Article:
Sermon for Easter 5A

Note: Today we honored our high school graduates at the beginning of the service. One of them sang “Show Me the Way” by Styx. You can listen to that song here:

John 14:1-14

How fitting it is this morning that Alex has sung for us “Show Me the Way” by the rock group Styx. I don’t know if she knew that today’s Gospel reading would include Jesus saying, “I am the way, the truth, and the life,” or not, but as I said last week, God has a sense of humor. Or, in this case, God just gave me the perfect introduction to today’s sermon on John 14. So thank you, Alex, for wanting to sing that song for us today. The song talks about how the person singing it is asking for guidance, and how he wants someone to show him the way, to wash away his illusions and his confusion so he can see clearly the way that he is supposed to go. It’s an age-old longing: we human beings have ached for a sign, a sure sign that we should turn to the left and not to the right, and then for assurance that we have made the right decision. We are always confused, groping and stumbling about in what seems like the darkness. We find out that the people we follow, the ones we thought had it all together, are just as confused as we are. And so, we say with Thomas in today’s gospel, “How can we know the way?” Into this confusion and perplexity, where our illusions are stripped away and our fears seem larger than life, Jesus speaks a clear word of promise, “I am the way, and the truth, and the life.”

Unfortunately, many people don’t see this as a promise, but rather as a threat. Coupled with Jesus’ next words, “No one comes to the Father except through me,” these verses have been used to say that unless one believes in Jesus—and believes in Jesus in the exact right way by attending the right church, behaving oneself, and doing good to others—that person will not go to heaven to be with Jesus when he or she dies. These beautiful words of promise have instead become a stumbling block for many, and cause people to say that if that’s the way things are, they don’t want anything more to do with the church. These words have been used as an excuse for infighting among Christians as to who has the right way to Jesus, as well as an excuse for well-meaning Christians to convert others forcibly to Christianity. Those Christians who want to improve interfaith relations have done well until they are confronted by these words, and then they either find ways around them or they ignore them completely. And finally, these words have caused people to wonder about the fate of their loved ones, alive and dead, who either don’t believe in Jesus or who do, but not in what the person considers the right way. In short, these words spoken by Jesus in John’s gospel have caused much pain for many people over the centuries. Can the words be redeemed and given new meaning? And if so, how?

Like so many verses and passages of the Bible that have been taken out of context, I believe this one has been, too, and so it is helpful to explore that original context. In this passage, we encounter Jesus with his disciples on the night of the Last Supper. He has just washed his disciples’ feet. Judas has gone into the night to make arrangements to betray him. Jesus has given the disciples the commandment to love one another. Jesus has predicted that Peter will deny him three times. And after all of this, Jesus begins speaking about the things he wants to tell the disciples before he goes to the cross to die. Of course, after all of the charged events of the evening, Jesus starts by telling the disciples, “Do not let your hearts be troubled.” Because of course the disciples are troubled, and so Jesus wants to comfort them. He tells them that he is going to prepare a place for them. Thomas asks Jesus where he is going and how they are supposed to get there, and Jesus replies that he is the way.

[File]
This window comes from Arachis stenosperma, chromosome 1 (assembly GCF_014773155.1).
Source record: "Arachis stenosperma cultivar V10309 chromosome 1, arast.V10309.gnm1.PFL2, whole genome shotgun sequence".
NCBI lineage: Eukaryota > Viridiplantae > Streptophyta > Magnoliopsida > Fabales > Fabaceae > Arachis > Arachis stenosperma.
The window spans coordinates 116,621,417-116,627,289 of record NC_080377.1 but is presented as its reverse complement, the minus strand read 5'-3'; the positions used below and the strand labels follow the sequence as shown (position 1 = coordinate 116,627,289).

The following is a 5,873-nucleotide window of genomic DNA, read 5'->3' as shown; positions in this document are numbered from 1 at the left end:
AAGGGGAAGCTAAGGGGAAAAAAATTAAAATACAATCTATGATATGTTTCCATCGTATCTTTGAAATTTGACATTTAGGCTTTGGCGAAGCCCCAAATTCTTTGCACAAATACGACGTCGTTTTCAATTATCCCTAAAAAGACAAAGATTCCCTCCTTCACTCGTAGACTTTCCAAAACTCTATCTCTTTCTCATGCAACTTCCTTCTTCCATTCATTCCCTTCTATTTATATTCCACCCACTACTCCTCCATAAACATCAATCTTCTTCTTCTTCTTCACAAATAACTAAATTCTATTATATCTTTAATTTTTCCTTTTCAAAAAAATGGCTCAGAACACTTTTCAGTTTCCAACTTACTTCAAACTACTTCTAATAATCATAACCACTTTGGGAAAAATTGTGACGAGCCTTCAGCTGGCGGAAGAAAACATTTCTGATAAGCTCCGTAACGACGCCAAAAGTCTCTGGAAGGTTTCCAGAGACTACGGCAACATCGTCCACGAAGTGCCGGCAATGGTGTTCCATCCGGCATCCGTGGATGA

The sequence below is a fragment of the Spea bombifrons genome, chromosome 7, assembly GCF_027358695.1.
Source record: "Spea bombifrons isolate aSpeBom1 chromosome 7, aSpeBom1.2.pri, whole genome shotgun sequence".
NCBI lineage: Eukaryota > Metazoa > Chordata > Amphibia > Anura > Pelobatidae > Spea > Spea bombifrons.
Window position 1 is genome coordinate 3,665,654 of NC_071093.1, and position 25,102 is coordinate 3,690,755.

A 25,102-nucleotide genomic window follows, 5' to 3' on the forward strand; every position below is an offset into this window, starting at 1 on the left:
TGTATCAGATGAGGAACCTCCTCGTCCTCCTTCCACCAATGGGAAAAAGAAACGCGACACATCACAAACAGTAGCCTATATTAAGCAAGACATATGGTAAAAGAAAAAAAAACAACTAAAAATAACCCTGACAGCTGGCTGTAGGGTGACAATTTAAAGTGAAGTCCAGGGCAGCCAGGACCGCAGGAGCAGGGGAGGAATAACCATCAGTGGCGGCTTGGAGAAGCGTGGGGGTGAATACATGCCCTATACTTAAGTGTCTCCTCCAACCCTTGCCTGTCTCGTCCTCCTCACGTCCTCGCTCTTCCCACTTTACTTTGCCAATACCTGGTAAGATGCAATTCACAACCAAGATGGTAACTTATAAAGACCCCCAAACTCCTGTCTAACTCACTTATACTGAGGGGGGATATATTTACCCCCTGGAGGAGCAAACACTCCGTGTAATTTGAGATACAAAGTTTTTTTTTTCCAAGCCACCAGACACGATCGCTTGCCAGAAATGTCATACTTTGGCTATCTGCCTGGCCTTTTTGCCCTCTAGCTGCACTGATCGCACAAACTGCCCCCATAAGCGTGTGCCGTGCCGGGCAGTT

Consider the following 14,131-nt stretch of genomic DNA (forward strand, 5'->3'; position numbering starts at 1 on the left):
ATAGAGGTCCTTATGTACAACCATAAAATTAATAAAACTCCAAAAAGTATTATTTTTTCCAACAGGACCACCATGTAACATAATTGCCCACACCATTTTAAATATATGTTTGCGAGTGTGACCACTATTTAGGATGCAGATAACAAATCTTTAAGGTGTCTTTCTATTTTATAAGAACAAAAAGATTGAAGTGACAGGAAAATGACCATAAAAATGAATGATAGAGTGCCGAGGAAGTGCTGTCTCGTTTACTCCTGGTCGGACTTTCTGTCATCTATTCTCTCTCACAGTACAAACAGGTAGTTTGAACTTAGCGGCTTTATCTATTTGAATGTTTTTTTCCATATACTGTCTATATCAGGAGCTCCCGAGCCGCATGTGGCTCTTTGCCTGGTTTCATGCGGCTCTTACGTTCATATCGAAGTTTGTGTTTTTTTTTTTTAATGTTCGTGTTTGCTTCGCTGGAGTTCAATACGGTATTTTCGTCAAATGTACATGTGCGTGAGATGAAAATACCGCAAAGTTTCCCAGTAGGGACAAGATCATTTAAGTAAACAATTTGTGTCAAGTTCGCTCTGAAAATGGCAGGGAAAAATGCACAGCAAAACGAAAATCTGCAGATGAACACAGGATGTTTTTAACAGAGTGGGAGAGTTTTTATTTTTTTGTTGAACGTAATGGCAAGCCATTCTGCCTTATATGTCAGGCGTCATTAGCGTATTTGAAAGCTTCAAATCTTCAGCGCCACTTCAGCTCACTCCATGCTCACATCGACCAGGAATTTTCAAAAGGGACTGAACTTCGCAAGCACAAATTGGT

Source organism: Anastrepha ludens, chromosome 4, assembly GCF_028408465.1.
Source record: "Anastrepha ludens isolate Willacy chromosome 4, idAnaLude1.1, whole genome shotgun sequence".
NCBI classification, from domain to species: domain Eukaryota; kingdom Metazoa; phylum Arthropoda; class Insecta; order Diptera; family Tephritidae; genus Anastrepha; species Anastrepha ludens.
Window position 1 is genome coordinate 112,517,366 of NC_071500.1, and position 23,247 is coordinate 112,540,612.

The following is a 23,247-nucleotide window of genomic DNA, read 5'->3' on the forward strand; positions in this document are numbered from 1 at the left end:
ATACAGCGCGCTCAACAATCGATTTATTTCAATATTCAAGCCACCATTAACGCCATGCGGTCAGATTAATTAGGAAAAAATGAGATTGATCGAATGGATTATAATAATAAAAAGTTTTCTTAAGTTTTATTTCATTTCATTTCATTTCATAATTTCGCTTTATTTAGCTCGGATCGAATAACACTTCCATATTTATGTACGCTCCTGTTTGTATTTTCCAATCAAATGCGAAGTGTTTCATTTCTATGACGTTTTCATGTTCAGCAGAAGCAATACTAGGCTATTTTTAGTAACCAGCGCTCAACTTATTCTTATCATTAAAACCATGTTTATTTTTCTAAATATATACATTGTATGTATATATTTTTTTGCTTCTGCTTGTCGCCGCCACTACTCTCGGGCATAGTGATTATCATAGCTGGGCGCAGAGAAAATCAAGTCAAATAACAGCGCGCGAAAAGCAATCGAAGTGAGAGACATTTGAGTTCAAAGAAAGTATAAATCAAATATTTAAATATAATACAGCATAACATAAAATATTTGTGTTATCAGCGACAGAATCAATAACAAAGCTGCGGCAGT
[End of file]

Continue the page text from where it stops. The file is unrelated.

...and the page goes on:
In this context, it is hard to see how Jesus would even think that his words would one day be interpreted in a manner that would create fear, mistrust, and alienation. He was not saying that in order to follow him to his Father’s house, one would have to believe in the right way, behave correctly, and do the right things. Where was Jesus going and how was he getting there? He was going the way of the cross, and by being crucified and resurrected, he was himself becoming the Way. In other words, through his death and resurrection, Jesus reveals God the Father to the world. And God loves the world, the whole world, as Jesus himself says earlier in the Gospel of John: “For God so loved the world that he gave his only Son.”

So our troubles then, I think, come with the English word “believe”. In order to believe, in our culture, we must believe in certain teachings and doctrines. But the Greek word which Jesus uses here can not only be translated into English as “believe” but also as “trust”. So, how would that change things around if we were to have Jesus saying, “Trust in God, trust also in me”? Then we’re not so limited when we look at these verses. It makes it easier for us to say, “Hey, even though the Presbyterians, Baptists, Methodists, etc., don’t believe in all the same things we do, they still trust in God and trust in Jesus, so I bet I’ll see them in the life to come.”

The last remaining question, then, is what about those of other faiths, of no faith, or who are still searching? When Jesus says, “No one comes to the Father except through me,” where does that leave Jewish people, Muslims, Buddhists, Hindus, agnostics, atheists, and so many others? This week on Thursday some of us came together to discuss the book Love Wins, by Rob Bell. In this book, he wrestles with the idea of heaven and hell, and towards the end of the book, he tackles today’s passage from John. Bell states that yes, Jesus says that no one comes to the Father except through him. However, Bell says, “What he doesn’t say is how, or when, or in what manner the mechanism functions that gets people to God through him. He doesn’t even state that those coming to the Father through him will even know that they are coming exclusively through him. He simply claims that whatever God is doing in the world to know and redeem and love and restore the world is happening through him.” Or, in simpler words, Bell says, “What Jesus does is declare that he, and he alone, is saving everybody.” The letter to the Colossians says essentially the same thing in chapter 1: “and through [Jesus] God was pleased to reconcile to himself all things, whether on earth or in heaven, by making peace through the blood of the cross.” Jesus goes the way of the cross and in so doing, becomes the Way himself through which the earth and everyone and everything in it will be saved.